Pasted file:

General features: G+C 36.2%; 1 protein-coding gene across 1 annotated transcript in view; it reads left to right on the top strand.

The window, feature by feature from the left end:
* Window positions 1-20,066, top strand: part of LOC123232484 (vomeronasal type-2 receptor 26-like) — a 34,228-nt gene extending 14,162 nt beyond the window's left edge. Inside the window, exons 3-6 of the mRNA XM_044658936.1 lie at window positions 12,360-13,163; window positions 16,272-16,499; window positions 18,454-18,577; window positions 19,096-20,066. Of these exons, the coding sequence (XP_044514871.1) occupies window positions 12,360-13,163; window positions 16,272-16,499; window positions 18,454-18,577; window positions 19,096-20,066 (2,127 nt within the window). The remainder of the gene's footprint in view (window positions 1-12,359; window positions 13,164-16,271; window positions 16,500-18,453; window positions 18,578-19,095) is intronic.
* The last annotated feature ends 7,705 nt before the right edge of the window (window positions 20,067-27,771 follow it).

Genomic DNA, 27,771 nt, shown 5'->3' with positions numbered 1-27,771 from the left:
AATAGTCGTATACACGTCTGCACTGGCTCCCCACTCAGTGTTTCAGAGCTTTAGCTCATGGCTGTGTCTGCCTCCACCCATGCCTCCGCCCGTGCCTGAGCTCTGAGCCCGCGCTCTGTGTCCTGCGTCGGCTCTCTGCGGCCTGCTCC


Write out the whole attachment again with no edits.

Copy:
General features: G+C 36.2%; 1 protein-coding gene across 1 annotated transcript in view; it reads left to right on the top strand.

The window, feature by feature from the left end:
* Window positions 1-20,066, top strand: part of LOC123232484 (vomeronasal type-2 receptor 26-like) — a 34,228-nt gene extending 14,162 nt beyond the window's left edge. Inside the window, exons 3-6 of the mRNA XM_044658936.1 lie at window positions 12,360-13,163; window positions 16,272-16,499; window positions 18,454-18,577; window positions 19,096-20,066. Of these exons, the coding sequence (XP_044514871.1) occupies window positions 12,360-13,163; window positions 16,272-16,499; window positions 18,454-18,577; window positions 19,096-20,066 (2,127 nt within the window). The remainder of the gene's footprint in view (window positions 1-12,359; window positions 13,164-16,271; window positions 16,500-18,453; window positions 18,578-19,095) is intronic.
* The last annotated feature ends 7,705 nt before the right edge of the window (window positions 20,067-27,771 follow it).

Genomic DNA, 27,771 nt, shown 5'->3' with positions numbered 1-27,771 from the left:
AATAGTCGTATACACGTCTGCACTGGCTCCCCACTCAGTGTTTCAGAGCTTTAGCTCATGGCTGTGTCTGCCTCCACCCATGCCTCCGCCCGTGCCTGAGCTCTGAGCCCGCGCTCTGTGTCCTGCGTCGGCTCTCTGCGGCCTGCTCC